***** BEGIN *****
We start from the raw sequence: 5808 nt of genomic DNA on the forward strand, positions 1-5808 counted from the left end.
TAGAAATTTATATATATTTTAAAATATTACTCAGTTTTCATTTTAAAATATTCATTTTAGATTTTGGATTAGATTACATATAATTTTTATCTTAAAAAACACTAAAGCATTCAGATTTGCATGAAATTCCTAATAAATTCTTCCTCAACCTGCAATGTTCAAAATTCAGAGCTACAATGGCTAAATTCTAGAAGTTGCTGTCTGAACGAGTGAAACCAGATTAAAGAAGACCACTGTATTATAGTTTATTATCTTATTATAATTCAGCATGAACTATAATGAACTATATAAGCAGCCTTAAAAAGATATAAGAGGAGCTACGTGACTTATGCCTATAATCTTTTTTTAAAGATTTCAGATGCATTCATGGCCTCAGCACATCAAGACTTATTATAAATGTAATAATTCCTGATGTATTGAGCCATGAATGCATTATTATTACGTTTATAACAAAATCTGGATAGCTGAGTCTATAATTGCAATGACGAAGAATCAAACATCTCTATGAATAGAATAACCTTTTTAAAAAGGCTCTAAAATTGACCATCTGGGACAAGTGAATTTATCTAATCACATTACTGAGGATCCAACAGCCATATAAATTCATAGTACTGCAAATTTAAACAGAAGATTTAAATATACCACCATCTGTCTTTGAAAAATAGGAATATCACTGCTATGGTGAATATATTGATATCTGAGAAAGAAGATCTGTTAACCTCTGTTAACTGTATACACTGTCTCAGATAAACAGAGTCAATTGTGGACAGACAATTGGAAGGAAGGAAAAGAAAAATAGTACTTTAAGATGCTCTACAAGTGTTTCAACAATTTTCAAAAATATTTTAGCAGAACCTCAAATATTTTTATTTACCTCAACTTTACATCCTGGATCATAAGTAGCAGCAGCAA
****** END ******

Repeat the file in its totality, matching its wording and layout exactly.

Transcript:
We start from the raw sequence: 5808 nt of genomic DNA on the forward strand, positions 1-5808 counted from the left end.
TAGAAATTTATATATATTTTAAAATATTACTCAGTTTTCATTTTAAAATATTCATTTTAGATTTTGGATTAGATTACATATAATTTTTATCTTAAAAAACACTAAAGCATTCAGATTTGCATGAAATTCCTAATAAATTCTTCCTCAACCTGCAATGTTCAAAATTCAGAGCTACAATGGCTAAATTCTAGAAGTTGCTGTCTGAACGAGTGAAACCAGATTAAAGAAGACCACTGTATTATAGTTTATTATCTTATTATAATTCAGCATGAACTATAATGAACTATATAAGCAGCCTTAAAAAGATATAAGAGGAGCTACGTGACTTATGCCTATAATCTTTTTTTAAAGATTTCAGATGCATTCATGGCCTCAGCACATCAAGACTTATTATAAATGTAATAATTCCTGATGTATTGAGCCATGAATGCATTATTATTACGTTTATAACAAAATCTGGATAGCTGAGTCTATAATTGCAATGACGAAGAATCAAACATCTCTATGAATAGAATAACCTTTTTAAAAAGGCTCTAAAATTGACCATCTGGGACAAGTGAATTTATCTAATCACATTACTGAGGATCCAACAGCCATATAAATTCATAGTACTGCAAATTTAAACAGAAGATTTAAATATACCACCATCTGTCTTTGAAAAATAGGAATATCACTGCTATGGTGAATATATTGATATCTGAGAAAGAAGATCTGTTAACCTCTGTTAACTGTATACACTGTCTCAGATAAACAGAGTCAATTGTGGACAGACAATTGGAAGGAAGGAAAAGAAAAATAGTACTTTAAGATGCTCTACAAGTGTTTCAACAATTTTCAAAAATATTTTAGCAGAACCTCAAATATTTTTATTTACCTCAACTTTACATCCTGGATCATAAGTAGCAGCAGCAA